I’m Sarah. I am 44 years old. I am a mother, daughter, sister, wife, and friend. I am also a singer (who quit her women’s chorus), a nutrition consultant (who is taking a break from seeing clients), an aspiring circus artist (who no longer scales the static trapeze), a yogi (who can’t commit to classes), and a hiker (who has been known to go months without climbing a single hill).
There are days when I never get out of my pajamas, when I get back in bed after dropping my kids off at school, when I ignore my puppy’s need for exercise, when I fail to make it to the grocery store or clean up the kitchen, when I reschedule clients and cancel on friends…and even on my husband. I am chronically ill.
I wasn’t always sick. Growing up in 1970s San Francisco I had loads of energy. I was a tomboy, a gymnast, an intrepid explorer of neighborhood backyards and the hills of Twin Peaks. I had trouble sitting quietly and hummed at the table. When I wasn’t running around my head was buried in a book, and I ignored my mother’s calls to come to dinner. I had an active imagination and dreamed of becoming a marine biologist (specializing in dolphins) or a librarian. In reality I became an elementary school teacher and then a nutrition consultant.
Looking back there were signs of the challenges to come; I just didn’t realize their significance. I had eczema, digestive issues and bouts of asthma as a child. I also took rounds of antibiotics for recurring Strep Throat. As a teenager I developed acne which continued into adulthood. After graduating from college I added anxiety to my list of conditions. Going through two pregnancies made my IBS symptoms worse and brought back the asthma, along with depression and anxiety. I was frustrated by my symptoms, of course, but I never imagined that they were leading me down the path of autoimmunity.
By my early 30s I had had enough. From 2005 to 2012 I did everything I could to get to the root of my symptoms. In addition to seeing several different primary care doctors I visited dermatologists, allergists, psychiatrists, and a gastroenterologist. I was prescribed medications that masked my symptoms temporarily but never addressed the underlying cause(s). I searched outside of conventional medicine and saw an acupuncturist and an Ayurvedic practitioner. Both were helpful, but it was a nutritionist in 2012 who finally put all of the pieces together. She had my internist order labs to check for antibodies to gluten and my thyroid and determined that I had Celiac and Hashimoto’s. I was relieved to finally have a diagnosis and figured that I would recover my health quickly. Unfortunately that was not to be the case. Not everyone with autoimmunity becomes chronically ill. But I am…for now.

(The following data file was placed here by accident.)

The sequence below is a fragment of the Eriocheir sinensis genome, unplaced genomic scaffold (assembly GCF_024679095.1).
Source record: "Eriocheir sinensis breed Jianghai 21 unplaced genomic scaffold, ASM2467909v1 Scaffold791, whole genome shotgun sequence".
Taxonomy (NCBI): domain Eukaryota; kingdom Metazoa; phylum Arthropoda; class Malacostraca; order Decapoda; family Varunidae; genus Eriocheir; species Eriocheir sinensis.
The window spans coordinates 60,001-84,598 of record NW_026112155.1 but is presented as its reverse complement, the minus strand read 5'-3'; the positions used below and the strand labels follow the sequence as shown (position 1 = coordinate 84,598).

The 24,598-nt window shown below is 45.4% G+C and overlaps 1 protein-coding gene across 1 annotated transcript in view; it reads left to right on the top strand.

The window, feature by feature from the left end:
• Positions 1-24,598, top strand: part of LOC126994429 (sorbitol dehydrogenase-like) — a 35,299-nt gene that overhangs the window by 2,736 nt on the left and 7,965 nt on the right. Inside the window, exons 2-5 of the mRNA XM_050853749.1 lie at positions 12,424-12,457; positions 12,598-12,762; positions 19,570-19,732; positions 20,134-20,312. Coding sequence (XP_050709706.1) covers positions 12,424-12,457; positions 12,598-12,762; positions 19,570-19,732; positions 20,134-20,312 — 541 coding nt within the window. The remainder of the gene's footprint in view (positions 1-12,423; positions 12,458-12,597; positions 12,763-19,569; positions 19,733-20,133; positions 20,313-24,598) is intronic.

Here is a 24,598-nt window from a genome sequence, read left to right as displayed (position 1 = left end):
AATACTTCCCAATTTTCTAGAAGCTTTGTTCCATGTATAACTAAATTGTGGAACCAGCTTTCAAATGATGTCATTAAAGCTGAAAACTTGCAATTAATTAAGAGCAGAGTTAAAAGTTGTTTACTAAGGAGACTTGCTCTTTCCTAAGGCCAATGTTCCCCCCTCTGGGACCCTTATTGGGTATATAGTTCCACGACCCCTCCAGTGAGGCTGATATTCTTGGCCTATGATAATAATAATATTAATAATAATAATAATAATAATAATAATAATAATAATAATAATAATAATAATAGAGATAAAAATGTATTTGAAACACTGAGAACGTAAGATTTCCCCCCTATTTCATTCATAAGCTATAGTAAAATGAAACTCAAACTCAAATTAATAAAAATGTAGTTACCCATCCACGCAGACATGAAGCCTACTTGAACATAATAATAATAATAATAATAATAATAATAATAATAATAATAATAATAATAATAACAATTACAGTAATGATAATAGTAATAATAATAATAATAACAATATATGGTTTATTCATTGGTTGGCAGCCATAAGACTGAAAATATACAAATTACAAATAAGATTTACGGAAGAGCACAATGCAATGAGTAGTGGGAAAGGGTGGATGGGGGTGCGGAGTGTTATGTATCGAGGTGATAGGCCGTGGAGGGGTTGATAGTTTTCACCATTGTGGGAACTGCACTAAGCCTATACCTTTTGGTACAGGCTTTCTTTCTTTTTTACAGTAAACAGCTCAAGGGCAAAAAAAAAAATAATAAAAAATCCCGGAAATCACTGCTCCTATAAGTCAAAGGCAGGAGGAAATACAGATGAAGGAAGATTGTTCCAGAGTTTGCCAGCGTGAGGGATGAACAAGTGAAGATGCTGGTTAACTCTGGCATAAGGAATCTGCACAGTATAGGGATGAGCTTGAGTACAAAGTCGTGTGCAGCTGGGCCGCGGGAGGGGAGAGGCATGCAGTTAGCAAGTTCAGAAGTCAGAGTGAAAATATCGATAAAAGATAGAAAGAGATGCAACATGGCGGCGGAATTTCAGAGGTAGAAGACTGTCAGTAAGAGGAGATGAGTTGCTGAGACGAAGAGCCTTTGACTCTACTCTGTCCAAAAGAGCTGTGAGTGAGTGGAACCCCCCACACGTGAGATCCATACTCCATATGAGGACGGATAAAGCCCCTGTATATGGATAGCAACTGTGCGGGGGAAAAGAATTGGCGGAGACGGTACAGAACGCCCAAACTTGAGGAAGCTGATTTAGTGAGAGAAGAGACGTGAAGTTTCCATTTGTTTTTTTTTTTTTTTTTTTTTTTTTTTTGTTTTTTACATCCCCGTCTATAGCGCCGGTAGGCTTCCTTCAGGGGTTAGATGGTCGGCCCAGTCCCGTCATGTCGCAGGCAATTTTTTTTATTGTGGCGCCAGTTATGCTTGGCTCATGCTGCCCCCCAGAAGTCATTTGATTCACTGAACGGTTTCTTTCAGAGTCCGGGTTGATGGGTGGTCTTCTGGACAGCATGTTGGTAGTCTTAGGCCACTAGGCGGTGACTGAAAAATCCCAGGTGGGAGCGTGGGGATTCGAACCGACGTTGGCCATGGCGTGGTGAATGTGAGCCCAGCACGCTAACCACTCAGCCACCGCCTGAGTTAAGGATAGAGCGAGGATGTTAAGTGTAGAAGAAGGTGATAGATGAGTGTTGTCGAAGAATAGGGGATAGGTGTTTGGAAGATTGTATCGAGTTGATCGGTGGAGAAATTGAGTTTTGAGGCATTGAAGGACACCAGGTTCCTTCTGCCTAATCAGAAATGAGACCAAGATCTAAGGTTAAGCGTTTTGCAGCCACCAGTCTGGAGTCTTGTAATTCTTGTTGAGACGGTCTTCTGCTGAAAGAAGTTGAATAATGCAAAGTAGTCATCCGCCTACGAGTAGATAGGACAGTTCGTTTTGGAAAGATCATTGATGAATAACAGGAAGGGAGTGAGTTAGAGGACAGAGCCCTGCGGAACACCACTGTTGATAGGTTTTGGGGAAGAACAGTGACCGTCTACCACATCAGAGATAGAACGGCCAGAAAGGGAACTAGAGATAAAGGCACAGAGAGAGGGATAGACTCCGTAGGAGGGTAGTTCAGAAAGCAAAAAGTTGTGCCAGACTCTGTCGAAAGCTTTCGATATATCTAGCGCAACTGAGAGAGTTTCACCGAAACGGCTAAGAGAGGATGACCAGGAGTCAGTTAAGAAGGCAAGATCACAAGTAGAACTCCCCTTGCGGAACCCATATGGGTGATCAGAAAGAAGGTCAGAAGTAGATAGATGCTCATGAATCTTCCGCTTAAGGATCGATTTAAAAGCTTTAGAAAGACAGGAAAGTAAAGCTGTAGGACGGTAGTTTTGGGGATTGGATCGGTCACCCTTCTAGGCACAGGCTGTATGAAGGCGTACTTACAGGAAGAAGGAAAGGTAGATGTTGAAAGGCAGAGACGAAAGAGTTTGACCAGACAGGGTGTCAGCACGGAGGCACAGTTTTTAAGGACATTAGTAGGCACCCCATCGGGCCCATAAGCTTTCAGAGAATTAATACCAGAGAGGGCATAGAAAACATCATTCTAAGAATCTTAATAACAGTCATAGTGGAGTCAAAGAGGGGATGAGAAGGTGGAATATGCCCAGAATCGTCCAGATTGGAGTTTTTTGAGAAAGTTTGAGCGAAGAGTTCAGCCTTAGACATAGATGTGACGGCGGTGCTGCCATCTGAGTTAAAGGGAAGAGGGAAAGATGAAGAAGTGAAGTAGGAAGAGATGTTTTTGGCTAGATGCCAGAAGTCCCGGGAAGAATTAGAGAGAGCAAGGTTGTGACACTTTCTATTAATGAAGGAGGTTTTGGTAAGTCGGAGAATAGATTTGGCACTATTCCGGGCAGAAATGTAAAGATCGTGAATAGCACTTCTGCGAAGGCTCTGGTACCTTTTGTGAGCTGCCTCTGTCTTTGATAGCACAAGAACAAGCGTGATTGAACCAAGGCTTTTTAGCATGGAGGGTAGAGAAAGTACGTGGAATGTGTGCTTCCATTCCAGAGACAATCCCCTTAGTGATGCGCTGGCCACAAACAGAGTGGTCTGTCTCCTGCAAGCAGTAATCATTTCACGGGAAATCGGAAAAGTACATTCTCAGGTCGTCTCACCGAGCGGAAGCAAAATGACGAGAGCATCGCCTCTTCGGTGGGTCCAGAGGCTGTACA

Living with chronic illness is a like snorkeling without a snorkel. You try to focus on all of the beautiful sea life, but you keep having to come up for air. It’s hard to fully immerse yourself in the experience because you are constantly being interrupted by that pesky need for oxygen. Illness is a constant interruption in my life. I take frequent breaks from the routine living of life to manage my conditions. Over the past several years I have had to drastically alter my diet, exercise routine, social life, volunteer commitments, professional life, and interactions with my husband and children as I muddle my way through. For several years after my diagnosis I struggled with feeling damaged, feeling like a failure, and resenting my limitations. More recently I have started to see the beauty in the journey. The following lines, written by the poet Leonard Cohen for his song Anthem, move me deeply and inspired the creation of this blog:
“Ring the bells that still can ring
Forget your perfect offering
There is a crack in everything
That’s how the light gets in.”
Like all of us, I am cracked. And like many of us I am cracked in a way I never expected to be. Some days I feel I no longer have anything valuable to offer the world. All I see is the brokenness. But light has begun to come through the cracks and is gifting me with humility, flexibility, gratitude, compassion and a bit of wisdom. I am no longer concerned with presenting a perfect self to the world. I appreciate how I have grown through the struggle and want to share my cracks with you (and ring the bells that still ring). I hope that you will find some comfort in sharing a journey that may be similar to your own. There is a lot I can’t do in my current situation. But I can do this.